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I then had another crack at it a few days later and ended up with this. Still not exactly what I had in my mind, but with my fingers literally bleeding by this point, I decided it would have to do until I'd healed! The snails were then added; 4 Astrea Undoza (Crown Top Snails) and a big old Turbo to keep the algae in check whilst the system stabilized.

I would add that the live rock was cured in a 110 litre vat, heated and skimmed in the corner of my lounge for 4 months before it went in the tank, the water was changed out weekly, and the rock 'swished' twice a week. The amount of junk that came out of it over those few short months was incredible, I'd definitely do it again if I were to start a new build. There was really no cycle to speak of once the rock was added to the DT.

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After 4 weeks with just the snails and a third rescape, the first few frags were added. I still wasn't happy with the rockwork, but seemed simply unable to get it just so. We will meet again :mad:

Plating Monti
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Pink Hystrix
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Euphyllia
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Candy Cane
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Seriatopora (Top)
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FTS also showing a small Encrusting Monti far left
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At this point it's a pair of Ebay SunSun's doing all the work. I have to say even now, having since moved on to bigger and better things, that for the money those things are incredible. They were super reliable, quiet and shifted a lot of water. The only downside for me was the space that they took up, and the 'poundland' reputation, though I'd definitely recommend them to anyone on a budget.

More to follow ;)

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#10 dojo

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Posted 21 December 2011 - 08:17 AM

Nice work so far, keep the updates rolling in :good:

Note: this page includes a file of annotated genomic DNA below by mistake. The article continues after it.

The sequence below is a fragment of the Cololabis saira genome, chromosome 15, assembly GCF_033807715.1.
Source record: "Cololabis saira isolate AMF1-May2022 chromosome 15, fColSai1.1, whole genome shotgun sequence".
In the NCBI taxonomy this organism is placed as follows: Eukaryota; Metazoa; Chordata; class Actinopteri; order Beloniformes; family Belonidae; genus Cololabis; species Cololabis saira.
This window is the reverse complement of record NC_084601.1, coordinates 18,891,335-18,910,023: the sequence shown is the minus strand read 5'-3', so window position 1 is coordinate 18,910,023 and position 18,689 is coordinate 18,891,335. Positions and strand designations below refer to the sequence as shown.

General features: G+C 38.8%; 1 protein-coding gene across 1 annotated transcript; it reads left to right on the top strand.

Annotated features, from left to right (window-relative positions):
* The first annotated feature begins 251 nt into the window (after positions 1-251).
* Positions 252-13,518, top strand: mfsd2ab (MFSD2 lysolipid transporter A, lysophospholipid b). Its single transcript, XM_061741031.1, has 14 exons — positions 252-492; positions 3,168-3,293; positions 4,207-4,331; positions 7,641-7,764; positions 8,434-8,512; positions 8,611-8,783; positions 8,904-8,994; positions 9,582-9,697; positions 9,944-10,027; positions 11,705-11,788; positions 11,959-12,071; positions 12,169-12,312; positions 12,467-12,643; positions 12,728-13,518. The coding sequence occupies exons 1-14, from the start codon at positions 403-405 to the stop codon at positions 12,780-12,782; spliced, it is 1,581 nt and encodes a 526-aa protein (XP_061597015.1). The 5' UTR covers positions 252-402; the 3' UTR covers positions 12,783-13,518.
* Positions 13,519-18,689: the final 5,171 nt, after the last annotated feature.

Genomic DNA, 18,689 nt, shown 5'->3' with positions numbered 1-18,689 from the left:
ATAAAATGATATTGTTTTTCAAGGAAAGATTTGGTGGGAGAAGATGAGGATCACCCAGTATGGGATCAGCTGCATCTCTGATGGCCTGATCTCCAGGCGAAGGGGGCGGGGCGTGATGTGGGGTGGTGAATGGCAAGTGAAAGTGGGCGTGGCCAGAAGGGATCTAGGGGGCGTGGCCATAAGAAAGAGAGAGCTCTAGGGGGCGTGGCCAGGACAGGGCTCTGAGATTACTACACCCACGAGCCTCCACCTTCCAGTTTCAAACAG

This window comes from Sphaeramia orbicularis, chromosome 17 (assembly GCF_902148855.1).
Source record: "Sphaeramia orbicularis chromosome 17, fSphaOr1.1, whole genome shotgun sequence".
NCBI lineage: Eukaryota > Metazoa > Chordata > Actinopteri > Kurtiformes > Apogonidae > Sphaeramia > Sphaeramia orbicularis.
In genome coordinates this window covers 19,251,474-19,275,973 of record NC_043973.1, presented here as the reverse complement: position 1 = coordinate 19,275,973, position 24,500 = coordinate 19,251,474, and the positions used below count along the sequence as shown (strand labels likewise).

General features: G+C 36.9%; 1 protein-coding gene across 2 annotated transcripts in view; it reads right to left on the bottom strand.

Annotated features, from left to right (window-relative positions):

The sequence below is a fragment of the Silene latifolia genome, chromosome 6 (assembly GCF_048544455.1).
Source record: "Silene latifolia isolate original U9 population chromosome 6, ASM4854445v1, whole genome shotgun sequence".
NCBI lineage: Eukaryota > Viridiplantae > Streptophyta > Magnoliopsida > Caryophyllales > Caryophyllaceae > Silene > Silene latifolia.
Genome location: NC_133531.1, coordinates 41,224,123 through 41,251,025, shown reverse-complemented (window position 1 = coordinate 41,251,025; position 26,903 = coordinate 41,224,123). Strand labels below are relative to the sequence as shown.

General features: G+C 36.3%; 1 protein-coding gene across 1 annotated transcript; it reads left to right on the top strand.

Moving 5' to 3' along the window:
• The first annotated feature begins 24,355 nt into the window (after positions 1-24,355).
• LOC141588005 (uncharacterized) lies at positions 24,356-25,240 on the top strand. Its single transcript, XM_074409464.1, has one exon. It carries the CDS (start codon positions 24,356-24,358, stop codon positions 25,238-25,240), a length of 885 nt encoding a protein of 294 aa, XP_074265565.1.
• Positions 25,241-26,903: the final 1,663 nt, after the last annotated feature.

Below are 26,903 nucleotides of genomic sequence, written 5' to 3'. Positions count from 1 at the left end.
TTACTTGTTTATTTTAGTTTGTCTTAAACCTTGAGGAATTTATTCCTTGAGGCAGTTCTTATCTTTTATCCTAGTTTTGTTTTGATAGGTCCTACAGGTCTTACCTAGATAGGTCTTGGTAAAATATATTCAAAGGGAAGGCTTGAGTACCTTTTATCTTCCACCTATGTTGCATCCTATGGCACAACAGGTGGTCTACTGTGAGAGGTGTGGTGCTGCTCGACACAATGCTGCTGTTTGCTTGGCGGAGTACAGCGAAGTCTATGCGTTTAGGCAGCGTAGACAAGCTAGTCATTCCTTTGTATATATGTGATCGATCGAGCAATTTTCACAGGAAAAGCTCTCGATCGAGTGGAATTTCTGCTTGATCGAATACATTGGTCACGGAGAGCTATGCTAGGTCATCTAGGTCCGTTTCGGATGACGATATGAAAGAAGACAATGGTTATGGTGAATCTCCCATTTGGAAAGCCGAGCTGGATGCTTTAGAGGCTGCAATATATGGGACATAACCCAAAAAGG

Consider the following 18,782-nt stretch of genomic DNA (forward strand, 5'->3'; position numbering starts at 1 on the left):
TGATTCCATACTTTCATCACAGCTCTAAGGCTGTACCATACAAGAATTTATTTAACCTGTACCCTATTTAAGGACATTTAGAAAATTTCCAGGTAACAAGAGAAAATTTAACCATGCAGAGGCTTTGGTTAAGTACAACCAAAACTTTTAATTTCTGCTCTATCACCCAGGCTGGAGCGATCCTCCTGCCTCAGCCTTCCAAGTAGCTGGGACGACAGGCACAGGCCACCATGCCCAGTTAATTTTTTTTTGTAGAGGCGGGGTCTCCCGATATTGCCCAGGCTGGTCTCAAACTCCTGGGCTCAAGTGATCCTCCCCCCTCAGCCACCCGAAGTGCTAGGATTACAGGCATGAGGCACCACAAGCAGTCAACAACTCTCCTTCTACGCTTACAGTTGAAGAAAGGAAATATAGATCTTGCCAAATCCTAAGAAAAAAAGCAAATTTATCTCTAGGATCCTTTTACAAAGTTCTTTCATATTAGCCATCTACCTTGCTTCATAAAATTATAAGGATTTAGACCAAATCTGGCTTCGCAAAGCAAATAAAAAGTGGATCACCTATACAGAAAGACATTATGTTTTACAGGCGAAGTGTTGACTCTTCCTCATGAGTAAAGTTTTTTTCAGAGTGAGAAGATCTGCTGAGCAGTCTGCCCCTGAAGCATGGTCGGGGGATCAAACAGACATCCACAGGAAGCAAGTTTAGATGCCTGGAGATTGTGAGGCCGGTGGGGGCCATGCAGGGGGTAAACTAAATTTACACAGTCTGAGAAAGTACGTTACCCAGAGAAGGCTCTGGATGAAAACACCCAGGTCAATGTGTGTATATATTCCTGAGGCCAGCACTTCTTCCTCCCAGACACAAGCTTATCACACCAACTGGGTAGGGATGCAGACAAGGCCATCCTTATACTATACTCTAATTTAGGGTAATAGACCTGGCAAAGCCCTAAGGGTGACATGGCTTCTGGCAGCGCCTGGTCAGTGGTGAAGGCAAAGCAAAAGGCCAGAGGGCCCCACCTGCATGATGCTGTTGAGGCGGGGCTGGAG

#11 K22

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Posted 21 December 2011 - 11:21 AM

Nice work so far, keep the updates rolling in :good:


It gets better, I promise :sign_lol:

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#12 Joey

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Posted 21 December 2011 - 12:18 PM

Great step by step thread mate and nice looking setup too.

More pics please :)

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#13 K22

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Posted 21 December 2011 - 10:09 PM

Great step by step thread mate and nice looking setup too.

More pics please :)


Gotta love the pics, though yours are a little more epic than mine. Should have asked for an EOS for Christmas huh :D

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#14 K22

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Posted 21 December 2011 - 10:40 PM

More pics as promised ;)

The crushed coral cap has been removed from the sump, the Chaeto and Rhodophyta Sp. have been added. The sump is lit here with the Kosnic bulbs.

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Phos reactor up and running with Osmotics phosphate remover. Next to rowa, one of the dirtiest, dustiest medias I've ever had the misfortune of using. Whilst it obviously pulled some phos out, it seemed unable to get phos down to the really low levels that I needed for the SPS. I'm now running the Bio-Phos 80 as recommended by Linds and it's EPIC :D

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Deltec MCE300 doing what it does best. I've been really happy with it, though wish that the neck was part of the cup. It performs really well after a clean, but the neck which is integral to the skimmer gets grimed up so quick, it realistically needs to be stripped and cleaned weekly, a bit of a chore. Trouble is with such limited space, you're also limited in skimmer choice. Of course I could have always run a NAC or similar in the sump, and shortened the DSB but I wanted as big a DSB as possible, and this was one of the compromises.

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Algae starts to proliferate over the rockwork as expected, but the corals don't seem to mind! 6 weeks growth on the Seriatopora :)

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Pink Hystrix starts to sprout some branches! :dance:

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And a new Duncan

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Ricordea Yuma picked up from a fellow reefer, which has since almost taken over a good sized section of rock. There must be at least 10 of the little buggers now, and I thought they were supposed to be slow growing!